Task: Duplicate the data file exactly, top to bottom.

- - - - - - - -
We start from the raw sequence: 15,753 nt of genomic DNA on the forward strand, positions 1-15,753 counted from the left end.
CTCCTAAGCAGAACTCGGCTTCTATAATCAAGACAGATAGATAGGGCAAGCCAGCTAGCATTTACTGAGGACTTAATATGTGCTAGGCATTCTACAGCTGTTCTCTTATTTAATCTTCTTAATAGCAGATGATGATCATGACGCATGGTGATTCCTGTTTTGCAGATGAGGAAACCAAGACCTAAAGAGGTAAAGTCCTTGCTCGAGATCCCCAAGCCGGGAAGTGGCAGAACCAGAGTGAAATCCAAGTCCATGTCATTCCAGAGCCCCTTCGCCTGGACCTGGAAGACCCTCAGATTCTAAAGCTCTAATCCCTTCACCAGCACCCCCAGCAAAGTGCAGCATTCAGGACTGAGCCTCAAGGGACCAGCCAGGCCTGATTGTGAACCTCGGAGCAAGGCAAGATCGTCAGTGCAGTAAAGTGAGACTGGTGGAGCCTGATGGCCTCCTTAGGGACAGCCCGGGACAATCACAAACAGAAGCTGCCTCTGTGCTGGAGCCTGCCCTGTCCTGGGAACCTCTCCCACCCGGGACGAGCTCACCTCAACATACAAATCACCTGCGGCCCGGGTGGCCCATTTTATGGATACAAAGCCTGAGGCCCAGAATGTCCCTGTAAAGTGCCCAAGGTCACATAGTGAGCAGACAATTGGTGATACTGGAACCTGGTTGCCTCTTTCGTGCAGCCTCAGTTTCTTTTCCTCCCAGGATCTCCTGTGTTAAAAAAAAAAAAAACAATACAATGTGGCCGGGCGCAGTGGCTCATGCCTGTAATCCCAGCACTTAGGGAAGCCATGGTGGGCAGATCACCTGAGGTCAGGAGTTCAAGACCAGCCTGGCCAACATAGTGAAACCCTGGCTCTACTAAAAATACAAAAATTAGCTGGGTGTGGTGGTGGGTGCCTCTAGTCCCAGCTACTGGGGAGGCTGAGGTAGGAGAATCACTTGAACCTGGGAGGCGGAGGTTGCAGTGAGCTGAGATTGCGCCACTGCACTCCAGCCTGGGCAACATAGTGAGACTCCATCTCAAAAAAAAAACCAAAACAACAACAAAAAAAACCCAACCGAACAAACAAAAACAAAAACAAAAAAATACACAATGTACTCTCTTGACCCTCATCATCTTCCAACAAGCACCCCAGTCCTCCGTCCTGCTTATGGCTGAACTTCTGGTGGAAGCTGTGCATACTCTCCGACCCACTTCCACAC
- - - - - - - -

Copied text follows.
We start from the raw sequence: 15,753 nt of genomic DNA on the forward strand, positions 1-15,753 counted from the left end.
CTCCTAAGCAGAACTCGGCTTCTATAATCAAGACAGATAGATAGGGCAAGCCAGCTAGCATTTACTGAGGACTTAATATGTGCTAGGCATTCTACAGCTGTTCTCTTATTTAATCTTCTTAATAGCAGATGATGATCATGACGCATGGTGATTCCTGTTTTGCAGATGAGGAAACCAAGACCTAAAGAGGTAAAGTCCTTGCTCGAGATCCCCAAGCCGGGAAGTGGCAGAACCAGAGTGAAATCCAAGTCCATGTCATTCCAGAGCCCCTTCGCCTGGACCTGGAAGACCCTCAGATTCTAAAGCTCTAATCCCTTCACCAGCACCCCCAGCAAAGTGCAGCATTCAGGACTGAGCCTCAAGGGACCAGCCAGGCCTGATTGTGAACCTCGGAGCAAGGCAAGATCGTCAGTGCAGTAAAGTGAGACTGGTGGAGCCTGATGGCCTCCTTAGGGACAGCCCGGGACAATCACAAACAGAAGCTGCCTCTGTGCTGGAGCCTGCCCTGTCCTGGGAACCTCTCCCACCCGGGACGAGCTCACCTCAACATACAAATCACCTGCGGCCCGGGTGGCCCATTTTATGGATACAAAGCCTGAGGCCCAGAATGTCCCTGTAAAGTGCCCAAGGTCACATAGTGAGCAGACAATTGGTGATACTGGAACCTGGTTGCCTCTTTCGTGCAGCCTCAGTTTCTTTTCCTCCCAGGATCTCCTGTGTTAAAAAAAAAAAAAACAATACAATGTGGCCGGGCGCAGTGGCTCATGCCTGTAATCCCAGCACTTAGGGAAGCCATGGTGGGCAGATCACCTGAGGTCAGGAGTTCAAGACCAGCCTGGCCAACATAGTGAAACCCTGGCTCTACTAAAAATACAAAAATTAGCTGGGTGTGGTGGTGGGTGCCTCTAGTCCCAGCTACTGGGGAGGCTGAGGTAGGAGAATCACTTGAACCTGGGAGGCGGAGGTTGCAGTGAGCTGAGATTGCGCCACTGCACTCCAGCCTGGGCAACATAGTGAGACTCCATCTCAAAAAAAAAACCAAAACAACAACAAAAAAAACCCAACCGAACAAACAAAAACAAAAACAAAAAAATACACAATGTACTCTCTTGACCCTCATCATCTTCCAACAAGCACCCCAGTCCTCCGTCCTGCTTATGGCTGAACTTCTGGTGGAAGCTGTGCATACTCTCCGACCCACTTCCACAC